I had a bad doctor’s appointment yesterday, and wound up spending the night at my mom’s because I wanted someone to talk to. It was a stressful week in general, which is why I got so spotty with updating after such a long stretch of being really good about it.

This chapter is so contradictory it hurts. It begins in one place and winds up in the exact opposite. Layers of editorial content play a large part in this, I’m sure, and it all comes back to the conflicting threads of whether God is letting events run their natural course or whether he’s the Grand Puppetmaster controlling everything.

It begins with God reprimanding Israel for having left people remaining in the promised land. (This whole chapter uses the “drive out” terminology rather than killing, and the primary focus initially is on making alliances and keeping altars that were left behind. We’re at least beginning to be distanced from the herem slaughter of Joshua.) God warns them that he won’t protect them any longer, and that they will “become adversaries to you, and their gods shall be a snare to you.” (v 3) This is more the natural consequences side of things. You didn’t drive them out as told, so I won’t do it for you, and as a result there will be the constant danger of them rising in revolt (remember that most of the tribes are keeping them as slaves) or of you breaking your covenant with me because they keep practicing their religions.

But as it goes on, more and more of this is directly attributed to God. Rather than just lifting his veil of protection, he actively aids their enemies (v 17) because he’s mad at them. And finally, the last verses seem to imply that he let the nations remain their in the first place just to test them (v 21-23).

There’s an overtone of relationship drama involved here, particularly in verse 17, where it describes their turning to other deities as “lusting” after other gods. The NCT more explicitly says “longed for and committed adultery with” other gods. The metaphor of God being “married” to Israel is one that I know from reading the prophets pops up frequently in the Hebrew Bible. And if this were a real marriage, it would be seriously messed up.

First you have Israel, which, in spite of the nice things God did for them, cheats on him constantly. God, having a bad temper, throws them out or, worse, has other people hurt them (depends on which verses your reading). Then, when Israel feels bad, even before repenting, God regrets everything and takes them back (v 18). But then the whole cycle starts over again as Israel immediately cheats on him.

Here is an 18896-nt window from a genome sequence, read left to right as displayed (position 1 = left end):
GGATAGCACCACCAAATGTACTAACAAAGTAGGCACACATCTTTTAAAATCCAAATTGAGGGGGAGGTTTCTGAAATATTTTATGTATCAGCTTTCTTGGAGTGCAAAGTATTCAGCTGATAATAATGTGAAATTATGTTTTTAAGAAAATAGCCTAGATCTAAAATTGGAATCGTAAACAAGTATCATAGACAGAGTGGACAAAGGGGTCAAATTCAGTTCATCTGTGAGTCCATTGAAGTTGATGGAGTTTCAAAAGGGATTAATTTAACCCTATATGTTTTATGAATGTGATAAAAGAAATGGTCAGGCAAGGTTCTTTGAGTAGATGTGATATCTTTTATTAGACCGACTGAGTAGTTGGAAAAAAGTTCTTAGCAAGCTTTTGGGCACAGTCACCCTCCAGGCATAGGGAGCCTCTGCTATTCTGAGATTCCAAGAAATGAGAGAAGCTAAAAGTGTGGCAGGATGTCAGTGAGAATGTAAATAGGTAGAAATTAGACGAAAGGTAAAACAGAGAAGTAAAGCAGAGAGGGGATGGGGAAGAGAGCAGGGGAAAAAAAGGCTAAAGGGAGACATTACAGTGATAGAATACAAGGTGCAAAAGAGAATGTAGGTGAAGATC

So we have the spouse who’s a serial adulterer, and the spouse who gets abusive when angry. In real life, we’d tell them to get a divorce, or at least some marriage counseling.

And I actually think that the writer is setting it up that way – the idea that this is a bad cycle that needs to be broken. The writer’s idea is likely that Israel needs to learn to remain faithful; God is only abusive when Israel cheats.

But there’s another way of seeing this, which is that God needs to change his strategy and figure out a way to keep Israel faithful to him. That also may be the writer’s intention. Going with the idea that Judges is partly Deuteronomistic, the long-term ineffectiveness of Judges might be pointing to for a need a main temple and priesthood to unite them… and perhaps a king? A top-down, centralized system to keep everyone in line?

Well, as a Christian, I believe God eventually came up with an even better strategy, but I don’t want to impose that on the text. Still, I think the underlying unhealthy codependency of God and Israel’s relationship is very definitely intentional, a set up for the overall themes of Deuteronomist history.

Of course, that assumes that God is “learning” rather than manipulating the whole thing from the beginning, the way the end of this chapter implies (and the beginning doesn’t). If you go to the Bible trying to get clear-cut answers on free will versus predestination, you won’t come away happy.

The Japanese: kawasu “to exchange,” haki suru “to breach, to nullify” (v 1), tonariawase “adjoining each other” (v 3), motoyori “from the beginning” (v 7), sedai “generation,” okoru “to rise, to flourish” (v 10), ryakudatsusha “looter, plunderer,” mama ni suru “to do as they like” (v 14), kukyou “predicament, plight” (v 15), koishitau “to miss, to yearn for” (v 17), appaku suru “to oppress,” hakugai suru “to persecute,” umeku “to groan” (v 18), daraku suru “to lapse, to go astray,” katakuna na “obstinate, stubborn,” tatsu “to break away” (v 19).